By Nicki Thomas, Toronto Star, June 1, 2011
Like so many other couples, Christopher Papps and his longtime partner think Trinity (College) Chapel is the ideal spot to tie the knot.
Papps has admired the building, a masterpiece of Gothic architecture, since his days at the University of Toronto. His partner, an Anglican, wants a church ceremony.
“Of all the places we looked at, it was just the one we had a connection with and we could see ourselves getting married there,” said Papps, 33.
But they can’t.
Papps and his partner, Chris Moret, 37, are gay. And, despite the diocese’s provisional authorization of same-sex blessings, they can’t be married in the chapel.
Unlike adjoining Trinity College, which is affiliated with the university, the chapel is the jurisdiction of the Anglican Diocese of Toronto. And it hasn’t yet been allowed to offer same-sex blessings.
“Regrettably from my standpoint, they can’t,” said Trinity’s chaplain, Rev. Andrea Budgey. “The inclusion of same-sex couples in the church is something that’s the subject of pretty much constant conversation . . . I’m one of the people in the Anglican Church who would very much welcome the full inclusion of gay and lesbian people and that’s why I’ve been part of this conversation for a long time.”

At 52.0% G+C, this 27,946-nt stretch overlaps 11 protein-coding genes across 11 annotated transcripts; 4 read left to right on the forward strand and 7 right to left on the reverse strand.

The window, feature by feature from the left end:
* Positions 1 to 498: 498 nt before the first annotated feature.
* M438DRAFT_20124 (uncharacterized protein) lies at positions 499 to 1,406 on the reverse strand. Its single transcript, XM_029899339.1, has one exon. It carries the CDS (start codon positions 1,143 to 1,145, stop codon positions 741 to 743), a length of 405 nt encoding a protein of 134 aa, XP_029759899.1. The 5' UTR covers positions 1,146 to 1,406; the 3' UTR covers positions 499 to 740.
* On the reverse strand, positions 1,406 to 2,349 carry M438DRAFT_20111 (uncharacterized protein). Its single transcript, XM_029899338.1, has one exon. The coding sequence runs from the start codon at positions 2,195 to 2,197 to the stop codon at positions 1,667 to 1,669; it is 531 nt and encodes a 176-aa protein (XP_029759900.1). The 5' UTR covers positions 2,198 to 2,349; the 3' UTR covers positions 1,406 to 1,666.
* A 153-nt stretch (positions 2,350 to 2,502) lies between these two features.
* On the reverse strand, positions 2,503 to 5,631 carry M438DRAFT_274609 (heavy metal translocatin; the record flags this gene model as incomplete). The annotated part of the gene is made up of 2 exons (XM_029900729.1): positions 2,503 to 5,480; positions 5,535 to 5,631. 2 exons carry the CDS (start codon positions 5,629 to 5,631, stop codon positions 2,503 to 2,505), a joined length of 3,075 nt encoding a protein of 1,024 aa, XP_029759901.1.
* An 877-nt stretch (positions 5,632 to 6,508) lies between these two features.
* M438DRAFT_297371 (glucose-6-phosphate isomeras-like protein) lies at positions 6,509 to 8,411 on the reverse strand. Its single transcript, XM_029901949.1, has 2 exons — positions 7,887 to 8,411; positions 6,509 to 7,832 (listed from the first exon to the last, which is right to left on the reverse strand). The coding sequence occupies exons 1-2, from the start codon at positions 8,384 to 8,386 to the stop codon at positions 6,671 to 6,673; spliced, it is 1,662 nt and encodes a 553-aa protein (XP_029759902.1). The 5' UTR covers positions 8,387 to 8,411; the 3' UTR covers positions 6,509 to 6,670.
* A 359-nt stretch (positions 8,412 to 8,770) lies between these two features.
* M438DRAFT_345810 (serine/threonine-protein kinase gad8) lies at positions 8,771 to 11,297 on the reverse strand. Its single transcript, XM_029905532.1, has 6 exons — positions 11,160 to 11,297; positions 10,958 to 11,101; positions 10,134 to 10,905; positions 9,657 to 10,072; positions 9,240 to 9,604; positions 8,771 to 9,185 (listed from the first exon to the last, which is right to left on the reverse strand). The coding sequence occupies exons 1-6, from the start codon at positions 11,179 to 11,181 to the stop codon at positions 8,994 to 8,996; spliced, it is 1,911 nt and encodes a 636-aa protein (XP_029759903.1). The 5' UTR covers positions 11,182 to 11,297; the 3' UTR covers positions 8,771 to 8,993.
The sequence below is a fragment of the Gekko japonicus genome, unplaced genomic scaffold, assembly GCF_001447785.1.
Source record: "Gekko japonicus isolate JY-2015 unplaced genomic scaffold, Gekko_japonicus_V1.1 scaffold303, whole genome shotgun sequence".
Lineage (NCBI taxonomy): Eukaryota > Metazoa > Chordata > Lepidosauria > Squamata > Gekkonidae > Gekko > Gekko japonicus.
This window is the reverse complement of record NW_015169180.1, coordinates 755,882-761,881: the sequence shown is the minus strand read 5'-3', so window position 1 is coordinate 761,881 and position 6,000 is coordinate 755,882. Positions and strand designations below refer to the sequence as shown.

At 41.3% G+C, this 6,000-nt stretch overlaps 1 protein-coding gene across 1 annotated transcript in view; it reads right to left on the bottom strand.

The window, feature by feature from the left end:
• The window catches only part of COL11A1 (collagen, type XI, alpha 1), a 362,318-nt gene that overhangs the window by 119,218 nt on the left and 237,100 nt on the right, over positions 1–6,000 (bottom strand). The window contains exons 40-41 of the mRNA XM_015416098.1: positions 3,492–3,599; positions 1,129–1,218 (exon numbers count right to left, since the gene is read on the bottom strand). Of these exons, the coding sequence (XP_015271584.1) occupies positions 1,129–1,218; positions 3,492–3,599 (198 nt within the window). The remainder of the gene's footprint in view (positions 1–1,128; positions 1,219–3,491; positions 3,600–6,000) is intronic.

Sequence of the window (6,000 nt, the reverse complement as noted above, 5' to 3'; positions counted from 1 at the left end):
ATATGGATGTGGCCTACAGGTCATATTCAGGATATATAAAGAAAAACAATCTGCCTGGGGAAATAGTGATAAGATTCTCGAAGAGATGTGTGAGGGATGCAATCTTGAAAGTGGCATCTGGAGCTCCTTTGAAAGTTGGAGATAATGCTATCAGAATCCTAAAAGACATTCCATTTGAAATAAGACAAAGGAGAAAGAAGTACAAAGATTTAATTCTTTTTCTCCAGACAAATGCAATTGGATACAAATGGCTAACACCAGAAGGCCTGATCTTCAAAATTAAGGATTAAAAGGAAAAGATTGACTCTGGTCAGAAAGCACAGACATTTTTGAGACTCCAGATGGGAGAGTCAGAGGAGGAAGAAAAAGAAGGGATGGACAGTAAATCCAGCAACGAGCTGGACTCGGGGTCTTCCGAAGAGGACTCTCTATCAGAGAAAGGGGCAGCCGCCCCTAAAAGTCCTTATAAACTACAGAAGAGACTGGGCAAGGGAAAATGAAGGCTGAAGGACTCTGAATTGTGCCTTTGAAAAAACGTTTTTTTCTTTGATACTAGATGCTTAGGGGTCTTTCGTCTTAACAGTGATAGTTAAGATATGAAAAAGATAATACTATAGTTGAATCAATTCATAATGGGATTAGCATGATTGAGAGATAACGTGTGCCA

And I'm one of the people, an alumnus of Trinity College, and former clergy of the Anglican Church, who no longer has any association with the church for many reasons, but this is among the top few.
It is the church's regretable unwillingness to move through the fog of resistance to full acceptance of gays and lesbians, including ordination, that will bear considerable responsibility for its demise.
Within the last several months, an active Anglican clergy stated to me and my wife, "I believe that within five years, there will be no Anglican churches in this part of Ontario."
Perhaps that prediction is slightly premature, but it certainly expresses a view from inside the church that does not bode well for the future of the hierarchical instition.
Just last week, the Presbyterian church, hardly known for its radical nature, authorized the ordination of gay and lesbian clergy.
Just because the "power structure" has its collective head in the sand does not make the church's intolerance any less contemptible.